Shauna Hachey: A calling to help people
by Jane Doucet
When Shauna Hachey (DDH’04) was a high school student in Monastery, N.S. and thinking about university courses, she heard how competitive it was to get into dental hygiene programs and decided on speech-language pathology instead.
Growing up in a hard-working, blue-collar family, Shauna always knew she wanted to work in health care. “I felt a calling to help people,” she says. However, she didn’t want to do shift work, which ruled out medicine and nursing. In her first year of a bachelor of arts degree at Mount Allison University, in Sackville, N.B., in 2000, she took one linguistics course – and decided she had picked the wrong career path. “It just didn’t feel like a good fit for me,” she says.
After switching to science, Shauna applied to Dalhousie’s School of Dental Hygiene and the dental hygiene program at John Abbott College in Quebec in 2002. “I got accepted to both,” she says, “but Dal seemed like the better fit, plus I was happy to stay home in Nova Scotia.” Luckily, switching programs at Mount Allison gave her what she needed to apply for the dental hygiene diploma program.
Making the switch
In September of 2002, Shauna started the dental hygiene diploma program. Leaving Mount Allison after just two years had been hard. “I loved my experience there, and I had made good friends,” she says. “But the practical side of me felt like it was the right thing to do, and it didn’t take long to make amazing friends at Dal.”
With a sister living in Halifax and a part-time waitressing job, Shauna soon settled into her new city and her classes, which were intense. “First year can make or break you,” she says, chuckling. “But I enjoyed it because it married my creativity and love of learning and the opportunity to apply knowledge in a hands-on way.”
Upon graduating in 2004, Shauna had her sights set on getting a job to pay back her student loans. “I never thought I’d return to Dal again!” she says. Over the next several years, she worked in a family practice, then periodontics, orthodontics, and prosthodontics, enjoying the variety of experiences.
In 2011, Shauna returned to Dal for a year to earn a dental hygiene degree to “open more doors”, while still working one day a week. “I thought, once I have my degree, maybe I’ll do some clinical teaching,” she says. “I was 29 when I went back to school, and it was the best decision.”
Introduced to health policy
One course in particular resonated with Shauna: health policy. “When you see discrepancies in access to care because people can’t afford it or have difficulties accessing transportation, it’s an opportunity to find solutions to those problems,” she says. “I gravitated toward it.”
When she earned that degree in 2012, she jokes, “I didn’t leave Dal again.” Soon she started working as a part-time clinical instructor, which she did for the next few years. As opportunities presented themselves, she taught other courses, too. In 2015, a 50 percent teaching position came up for a clinical and course instructor, which she accepted.
“I was nervous when I started teaching,” says Shauna. “There’s something about the comfort and confidence of experience, which I didn’t have in those early days, but I loved it.” She didn’t stop studying, though; in 2017, she earned a master of health studies degree. Since then, she has focused her interests and initiatives on the integration of oral health into mainstream health care.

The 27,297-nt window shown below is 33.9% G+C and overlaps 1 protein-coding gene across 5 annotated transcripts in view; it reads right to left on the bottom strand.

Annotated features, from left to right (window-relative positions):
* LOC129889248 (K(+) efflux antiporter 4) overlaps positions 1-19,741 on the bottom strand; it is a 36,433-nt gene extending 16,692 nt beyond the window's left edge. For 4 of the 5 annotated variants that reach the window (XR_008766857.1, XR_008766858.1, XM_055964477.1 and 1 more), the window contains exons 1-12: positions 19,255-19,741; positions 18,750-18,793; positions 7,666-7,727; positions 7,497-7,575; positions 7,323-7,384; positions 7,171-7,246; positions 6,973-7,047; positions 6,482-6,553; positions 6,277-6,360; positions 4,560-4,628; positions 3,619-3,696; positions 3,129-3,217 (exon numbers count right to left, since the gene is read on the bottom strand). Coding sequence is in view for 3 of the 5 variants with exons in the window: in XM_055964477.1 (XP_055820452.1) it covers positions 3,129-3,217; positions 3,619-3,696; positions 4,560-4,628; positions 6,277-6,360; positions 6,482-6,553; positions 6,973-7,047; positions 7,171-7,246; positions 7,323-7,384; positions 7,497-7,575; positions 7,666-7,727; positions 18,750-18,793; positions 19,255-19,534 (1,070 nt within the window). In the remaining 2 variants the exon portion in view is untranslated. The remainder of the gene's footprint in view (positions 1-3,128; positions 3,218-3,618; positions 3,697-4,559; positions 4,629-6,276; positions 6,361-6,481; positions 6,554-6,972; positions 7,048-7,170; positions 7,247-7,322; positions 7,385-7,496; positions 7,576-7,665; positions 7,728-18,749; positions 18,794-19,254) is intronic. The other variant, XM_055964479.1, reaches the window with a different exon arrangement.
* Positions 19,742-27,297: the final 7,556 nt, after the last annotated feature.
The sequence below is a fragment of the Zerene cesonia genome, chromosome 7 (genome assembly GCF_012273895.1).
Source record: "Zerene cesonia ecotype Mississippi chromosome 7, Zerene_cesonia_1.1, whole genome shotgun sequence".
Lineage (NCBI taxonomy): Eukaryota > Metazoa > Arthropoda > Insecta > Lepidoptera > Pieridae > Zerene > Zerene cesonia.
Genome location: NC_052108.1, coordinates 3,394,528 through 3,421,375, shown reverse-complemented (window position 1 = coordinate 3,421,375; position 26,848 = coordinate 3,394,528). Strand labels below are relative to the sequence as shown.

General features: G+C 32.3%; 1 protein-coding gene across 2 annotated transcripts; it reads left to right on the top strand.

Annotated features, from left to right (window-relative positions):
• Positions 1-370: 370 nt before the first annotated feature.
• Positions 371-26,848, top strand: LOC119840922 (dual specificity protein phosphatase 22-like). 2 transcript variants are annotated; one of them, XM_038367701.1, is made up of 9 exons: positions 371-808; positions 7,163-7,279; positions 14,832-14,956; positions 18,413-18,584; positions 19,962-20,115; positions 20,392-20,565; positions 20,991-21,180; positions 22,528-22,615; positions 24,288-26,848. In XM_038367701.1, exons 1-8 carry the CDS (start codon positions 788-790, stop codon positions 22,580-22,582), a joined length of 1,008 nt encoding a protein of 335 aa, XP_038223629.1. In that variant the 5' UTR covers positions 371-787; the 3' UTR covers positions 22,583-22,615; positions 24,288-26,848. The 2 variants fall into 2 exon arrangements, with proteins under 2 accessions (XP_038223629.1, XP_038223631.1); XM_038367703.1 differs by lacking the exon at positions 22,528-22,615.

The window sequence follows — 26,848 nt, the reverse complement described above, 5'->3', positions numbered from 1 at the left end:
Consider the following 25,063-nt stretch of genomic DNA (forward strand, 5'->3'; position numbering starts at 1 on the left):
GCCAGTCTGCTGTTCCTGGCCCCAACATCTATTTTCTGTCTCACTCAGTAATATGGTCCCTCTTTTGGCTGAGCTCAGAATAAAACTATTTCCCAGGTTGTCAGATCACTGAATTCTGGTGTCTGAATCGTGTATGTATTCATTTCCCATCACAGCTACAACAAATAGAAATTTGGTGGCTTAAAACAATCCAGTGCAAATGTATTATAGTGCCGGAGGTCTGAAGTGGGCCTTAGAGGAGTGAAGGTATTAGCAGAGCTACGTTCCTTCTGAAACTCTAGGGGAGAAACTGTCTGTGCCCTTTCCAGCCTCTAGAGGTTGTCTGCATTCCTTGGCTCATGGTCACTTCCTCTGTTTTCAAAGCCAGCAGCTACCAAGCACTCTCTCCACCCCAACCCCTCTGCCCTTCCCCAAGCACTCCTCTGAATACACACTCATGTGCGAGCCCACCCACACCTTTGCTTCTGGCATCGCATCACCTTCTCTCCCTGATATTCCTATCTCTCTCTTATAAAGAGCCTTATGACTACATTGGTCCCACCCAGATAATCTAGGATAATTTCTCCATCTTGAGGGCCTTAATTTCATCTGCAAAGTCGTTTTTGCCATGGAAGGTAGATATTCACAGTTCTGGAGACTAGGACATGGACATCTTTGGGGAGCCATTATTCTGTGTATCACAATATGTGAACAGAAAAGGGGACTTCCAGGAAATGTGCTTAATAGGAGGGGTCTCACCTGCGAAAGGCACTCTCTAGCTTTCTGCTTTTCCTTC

One project Shauna is particularly proud of focuses on the oral health of aging adults. She explains that plaque can contribute to aspiration pneumonia. “I’m hoping to make a small dent in this issue,” she says.
Starting in January 2022, the NS Health Camp Hill Veterans Memorial Building in Halifax introduced a new role for a registered dental hygienist in long-term care. Shauna has a long-standing collaborative relationship with the Camp Hill Veterans Memorial and recently received a research grant to explore the integration of a dental hygienist in long-term care.
Improved oral health for children
The opportunity to contribute to the section on oral health in the One Chance to Be a Child report on the well-being of Nova Scotian children and youth, released in April of 2022, was a highlight of Shauna’s career. “I was elated to be included,” she says. “That report is incredibly holistic, and to have oral health included is a monumental step in the right direction.”
Another passion project is a community-led project by the Tui’kn partnership called Baby Smiles. An oral health children’s book will be sent home from the hospital with all new parents in Nova Scotia’s First Nations communities through the Read to Me program. Illustrated by Indigenous artist Loretta Gould and translated into Mi’kmaw, the book is meant for parents to read to their children. It covers oral and overall health topics, such as the importance of water between meals, teething, toothbrushing, and first dental checkups.
Starting in Unama’ki (Cape Breton), the book will form part of a kit, which will also include a washcloth, a toothbrush for an adult and a child, a sippy cup, and a teething toy. “There are higher rates of pain in general among children in First Nations communities, including mouth pain,” says Shauna. “We hope this kit will be one step in reducing that pain.”
Shauna plans to spend the rest of her career looking for more opportunities to integrate oral health into mainstream healthcare. Today, the advice she gives to her students is a path she has followed herself: “Don’t limit yourself. Hard work, drive, and commitment does pay off, and you’ll find great gratitude in your work.”